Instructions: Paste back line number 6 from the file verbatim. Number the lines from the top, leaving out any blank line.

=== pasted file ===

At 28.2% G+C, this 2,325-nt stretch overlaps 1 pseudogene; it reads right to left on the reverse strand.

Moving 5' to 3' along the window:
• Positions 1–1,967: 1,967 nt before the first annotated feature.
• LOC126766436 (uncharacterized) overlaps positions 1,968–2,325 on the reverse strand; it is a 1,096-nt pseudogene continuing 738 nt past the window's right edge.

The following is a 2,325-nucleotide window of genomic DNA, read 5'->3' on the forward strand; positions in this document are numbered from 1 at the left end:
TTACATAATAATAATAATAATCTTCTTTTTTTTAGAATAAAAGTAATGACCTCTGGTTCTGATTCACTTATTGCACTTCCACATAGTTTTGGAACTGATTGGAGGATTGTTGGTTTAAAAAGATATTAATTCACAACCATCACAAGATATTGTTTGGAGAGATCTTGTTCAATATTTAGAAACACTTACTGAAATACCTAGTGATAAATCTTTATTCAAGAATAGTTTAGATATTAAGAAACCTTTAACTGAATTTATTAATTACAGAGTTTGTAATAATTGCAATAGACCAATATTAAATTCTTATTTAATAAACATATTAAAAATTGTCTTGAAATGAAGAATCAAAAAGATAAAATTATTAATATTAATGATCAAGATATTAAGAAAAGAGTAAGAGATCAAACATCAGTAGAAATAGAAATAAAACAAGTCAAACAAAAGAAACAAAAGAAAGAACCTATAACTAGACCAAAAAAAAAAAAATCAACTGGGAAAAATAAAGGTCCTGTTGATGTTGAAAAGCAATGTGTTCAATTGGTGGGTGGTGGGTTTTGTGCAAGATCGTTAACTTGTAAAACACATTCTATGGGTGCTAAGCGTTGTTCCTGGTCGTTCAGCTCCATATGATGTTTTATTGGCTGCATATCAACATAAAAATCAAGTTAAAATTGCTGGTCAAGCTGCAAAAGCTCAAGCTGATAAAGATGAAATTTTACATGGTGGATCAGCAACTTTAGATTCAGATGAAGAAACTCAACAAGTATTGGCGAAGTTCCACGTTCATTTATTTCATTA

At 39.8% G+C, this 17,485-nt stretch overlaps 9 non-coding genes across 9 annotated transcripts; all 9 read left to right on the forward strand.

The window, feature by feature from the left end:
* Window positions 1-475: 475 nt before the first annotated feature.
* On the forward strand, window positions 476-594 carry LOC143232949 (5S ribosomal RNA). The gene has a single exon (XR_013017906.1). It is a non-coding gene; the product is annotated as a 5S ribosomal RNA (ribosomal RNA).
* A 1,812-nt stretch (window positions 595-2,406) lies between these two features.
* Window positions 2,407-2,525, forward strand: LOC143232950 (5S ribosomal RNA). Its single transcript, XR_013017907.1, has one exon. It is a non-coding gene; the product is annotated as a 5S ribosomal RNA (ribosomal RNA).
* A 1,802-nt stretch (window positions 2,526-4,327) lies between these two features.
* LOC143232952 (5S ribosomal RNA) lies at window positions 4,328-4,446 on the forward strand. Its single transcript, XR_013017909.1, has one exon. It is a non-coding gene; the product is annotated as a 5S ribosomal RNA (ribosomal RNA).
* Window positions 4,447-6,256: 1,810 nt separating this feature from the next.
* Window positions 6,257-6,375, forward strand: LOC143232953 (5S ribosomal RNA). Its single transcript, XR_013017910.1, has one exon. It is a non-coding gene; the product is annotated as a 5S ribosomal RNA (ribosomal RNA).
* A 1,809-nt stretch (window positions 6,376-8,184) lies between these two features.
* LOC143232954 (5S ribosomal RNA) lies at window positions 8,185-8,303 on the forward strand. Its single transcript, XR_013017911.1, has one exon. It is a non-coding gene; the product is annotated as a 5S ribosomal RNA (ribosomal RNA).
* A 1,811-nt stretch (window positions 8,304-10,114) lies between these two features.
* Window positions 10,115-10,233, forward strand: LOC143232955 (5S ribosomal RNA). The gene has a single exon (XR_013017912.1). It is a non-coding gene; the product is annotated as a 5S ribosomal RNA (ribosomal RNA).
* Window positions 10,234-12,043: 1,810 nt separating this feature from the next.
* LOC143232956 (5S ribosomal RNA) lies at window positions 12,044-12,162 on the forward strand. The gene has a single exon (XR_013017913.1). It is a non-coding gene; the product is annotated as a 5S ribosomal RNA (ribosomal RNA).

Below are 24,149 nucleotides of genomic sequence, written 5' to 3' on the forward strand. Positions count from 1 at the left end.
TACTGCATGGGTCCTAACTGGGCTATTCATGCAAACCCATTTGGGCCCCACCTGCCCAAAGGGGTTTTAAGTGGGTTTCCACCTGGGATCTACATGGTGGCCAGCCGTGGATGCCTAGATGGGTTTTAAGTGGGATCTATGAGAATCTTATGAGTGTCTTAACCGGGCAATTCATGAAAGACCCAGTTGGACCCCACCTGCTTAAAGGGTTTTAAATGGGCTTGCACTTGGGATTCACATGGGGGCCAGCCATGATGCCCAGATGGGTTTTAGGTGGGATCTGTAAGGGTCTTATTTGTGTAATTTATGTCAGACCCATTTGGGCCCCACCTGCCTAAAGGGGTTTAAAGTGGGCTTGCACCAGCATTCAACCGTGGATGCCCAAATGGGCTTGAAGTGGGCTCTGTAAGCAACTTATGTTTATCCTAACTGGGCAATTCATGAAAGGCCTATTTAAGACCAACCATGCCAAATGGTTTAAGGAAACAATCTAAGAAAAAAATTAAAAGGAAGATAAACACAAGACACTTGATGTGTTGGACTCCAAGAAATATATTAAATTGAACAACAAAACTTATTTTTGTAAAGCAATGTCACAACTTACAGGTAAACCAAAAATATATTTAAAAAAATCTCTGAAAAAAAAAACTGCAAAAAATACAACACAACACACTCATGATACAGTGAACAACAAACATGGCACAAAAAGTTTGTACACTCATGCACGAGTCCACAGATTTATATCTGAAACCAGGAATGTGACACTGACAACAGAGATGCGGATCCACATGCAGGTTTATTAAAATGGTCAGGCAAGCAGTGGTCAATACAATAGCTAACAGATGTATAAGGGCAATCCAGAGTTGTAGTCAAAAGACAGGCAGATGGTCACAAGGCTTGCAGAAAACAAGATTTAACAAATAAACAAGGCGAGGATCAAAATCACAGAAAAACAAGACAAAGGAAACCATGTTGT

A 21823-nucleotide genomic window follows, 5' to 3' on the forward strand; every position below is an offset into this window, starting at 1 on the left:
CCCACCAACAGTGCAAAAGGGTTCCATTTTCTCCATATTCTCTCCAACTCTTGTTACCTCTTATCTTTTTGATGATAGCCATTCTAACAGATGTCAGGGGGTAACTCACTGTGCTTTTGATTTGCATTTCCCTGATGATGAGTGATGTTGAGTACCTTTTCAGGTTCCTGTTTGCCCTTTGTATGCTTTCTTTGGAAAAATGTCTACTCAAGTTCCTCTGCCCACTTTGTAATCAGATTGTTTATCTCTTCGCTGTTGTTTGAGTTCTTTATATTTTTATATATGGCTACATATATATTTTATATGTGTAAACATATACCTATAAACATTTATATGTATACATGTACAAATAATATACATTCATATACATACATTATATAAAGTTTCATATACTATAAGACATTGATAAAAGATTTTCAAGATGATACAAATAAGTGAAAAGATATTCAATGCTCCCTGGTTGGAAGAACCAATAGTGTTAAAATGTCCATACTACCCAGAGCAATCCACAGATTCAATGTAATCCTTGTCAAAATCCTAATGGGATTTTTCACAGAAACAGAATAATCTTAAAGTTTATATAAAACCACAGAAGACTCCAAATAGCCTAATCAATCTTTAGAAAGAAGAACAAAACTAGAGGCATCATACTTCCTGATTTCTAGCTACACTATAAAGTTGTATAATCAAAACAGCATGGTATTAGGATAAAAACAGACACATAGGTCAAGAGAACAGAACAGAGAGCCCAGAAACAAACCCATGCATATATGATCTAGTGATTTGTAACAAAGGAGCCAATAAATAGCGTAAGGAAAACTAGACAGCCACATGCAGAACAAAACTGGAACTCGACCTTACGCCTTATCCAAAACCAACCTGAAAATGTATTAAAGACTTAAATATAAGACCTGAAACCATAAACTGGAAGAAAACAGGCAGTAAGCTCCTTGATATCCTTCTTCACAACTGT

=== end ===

TTACATAATAATAATAATAATCTTCTTTTTTTTAGAATAAAAGTAATGACCTCTGGTTCTGATTCACTTATTGCACTTCCACATAGTTTTGGAACTGATTGGAGGATTGTTGGTTTAAAAAGATATTAATTCACAACCATCACAAGATATTGTTTGGAGAGATCTTGTTCAATATTTAGAAACACTTACTGAAATACCTAGTGATAAATCTTTATTCAAGAATAGTTTAGATATTAAGAAACCTTTAACTGAATTTATTAATTACAGAGTTTGTAATAATTGCAATAGACCAATATTAAATTCTTATTTAATAAACATATTAAAAATTGTCTTGAAATGAAGAATCAAAAAGATAAAATTATTAATATTAATGATCAAGATATTAAGAAAAGAGTAAGAGATCAAACATCAGTAGAAATAGAAATAAAACAAGTCAAACAAAAGAAACAAAAGAAAGAACCTATAACTAGACCAAAAAAAAAAAAATCAACTGGGAAAAATAAAGGTCCTGTTGATGTTGAAAAGCAATGTGTTCAATTGGTGGGTGGTGGGTTTTGTGCAAGATCGTTAACTTGTAAAACACATTCTATGGGTGCTAAGCGTTGTTCCTGGTCGTTCAGCTCCATATGATGTTTTATTGGCTGCATATCAACATAAAAATCAAGTTAAAATTGCTGGTCAAGCTGCAAAAGCTCAAGCTGATAAAGATGAAATTTTACATGGTGGATCAGCAACTTTAGATTCAGATGAAGAAACTCAACAAGTATTGGCGAAGTTCCACGTTCATTTATTTCATTA